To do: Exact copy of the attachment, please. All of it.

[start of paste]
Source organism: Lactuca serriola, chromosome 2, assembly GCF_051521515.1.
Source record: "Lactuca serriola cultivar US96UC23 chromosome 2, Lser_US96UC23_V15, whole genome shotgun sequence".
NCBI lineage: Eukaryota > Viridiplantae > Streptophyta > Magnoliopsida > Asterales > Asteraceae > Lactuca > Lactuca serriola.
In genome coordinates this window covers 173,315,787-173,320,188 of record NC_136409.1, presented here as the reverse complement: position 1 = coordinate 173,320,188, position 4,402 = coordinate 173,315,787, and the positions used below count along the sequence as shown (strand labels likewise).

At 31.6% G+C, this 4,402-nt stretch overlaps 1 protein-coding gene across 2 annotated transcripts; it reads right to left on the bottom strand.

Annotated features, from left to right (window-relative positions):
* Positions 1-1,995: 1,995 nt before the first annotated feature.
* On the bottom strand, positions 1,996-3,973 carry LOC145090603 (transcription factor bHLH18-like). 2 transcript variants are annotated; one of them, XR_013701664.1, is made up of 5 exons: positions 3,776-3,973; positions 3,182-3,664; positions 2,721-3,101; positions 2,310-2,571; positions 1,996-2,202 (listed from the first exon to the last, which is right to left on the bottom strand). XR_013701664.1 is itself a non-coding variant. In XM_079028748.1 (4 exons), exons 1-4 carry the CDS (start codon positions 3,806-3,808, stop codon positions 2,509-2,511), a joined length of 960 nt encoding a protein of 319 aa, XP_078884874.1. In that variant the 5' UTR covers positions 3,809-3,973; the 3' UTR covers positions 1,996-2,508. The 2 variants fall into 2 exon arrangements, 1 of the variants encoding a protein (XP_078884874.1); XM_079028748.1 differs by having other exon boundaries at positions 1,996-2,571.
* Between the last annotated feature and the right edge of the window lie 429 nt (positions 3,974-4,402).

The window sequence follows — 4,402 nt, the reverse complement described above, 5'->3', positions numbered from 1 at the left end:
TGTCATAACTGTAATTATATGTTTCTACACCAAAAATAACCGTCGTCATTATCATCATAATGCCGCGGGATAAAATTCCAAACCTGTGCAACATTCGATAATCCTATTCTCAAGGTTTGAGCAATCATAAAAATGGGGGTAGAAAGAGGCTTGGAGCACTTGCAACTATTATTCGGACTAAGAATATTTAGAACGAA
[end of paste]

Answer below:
Source organism: Lactuca serriola, chromosome 2, assembly GCF_051521515.1.
Source record: "Lactuca serriola cultivar US96UC23 chromosome 2, Lser_US96UC23_V15, whole genome shotgun sequence".
NCBI lineage: Eukaryota > Viridiplantae > Streptophyta > Magnoliopsida > Asterales > Asteraceae > Lactuca > Lactuca serriola.
In genome coordinates this window covers 173,315,787-173,320,188 of record NC_136409.1, presented here as the reverse complement: position 1 = coordinate 173,320,188, position 4,402 = coordinate 173,315,787, and the positions used below count along the sequence as shown (strand labels likewise).

At 31.6% G+C, this 4,402-nt stretch overlaps 1 protein-coding gene across 2 annotated transcripts; it reads right to left on the bottom strand.

Annotated features, from left to right (window-relative positions):
* Positions 1-1,995: 1,995 nt before the first annotated feature.
* On the bottom strand, positions 1,996-3,973 carry LOC145090603 (transcription factor bHLH18-like). 2 transcript variants are annotated; one of them, XR_013701664.1, is made up of 5 exons: positions 3,776-3,973; positions 3,182-3,664; positions 2,721-3,101; positions 2,310-2,571; positions 1,996-2,202 (listed from the first exon to the last, which is right to left on the bottom strand). XR_013701664.1 is itself a non-coding variant. In XM_079028748.1 (4 exons), exons 1-4 carry the CDS (start codon positions 3,806-3,808, stop codon positions 2,509-2,511), a joined length of 960 nt encoding a protein of 319 aa, XP_078884874.1. In that variant the 5' UTR covers positions 3,809-3,973; the 3' UTR covers positions 1,996-2,508. The 2 variants fall into 2 exon arrangements, 1 of the variants encoding a protein (XP_078884874.1); XM_079028748.1 differs by having other exon boundaries at positions 1,996-2,571.
* Between the last annotated feature and the right edge of the window lie 429 nt (positions 3,974-4,402).

The window sequence follows — 4,402 nt, the reverse complement described above, 5'->3', positions numbered from 1 at the left end:
TGTCATAACTGTAATTATATGTTTCTACACCAAAAATAACCGTCGTCATTATCATCATAATGCCGCGGGATAAAATTCCAAACCTGTGCAACATTCGATAATCCTATTCTCAAGGTTTGAGCAATCATAAAAATGGGGGTAGAAAGAGGCTTGGAGCACTTGCAACTATTATTCGGACTAAGAATATTTAGAACGAA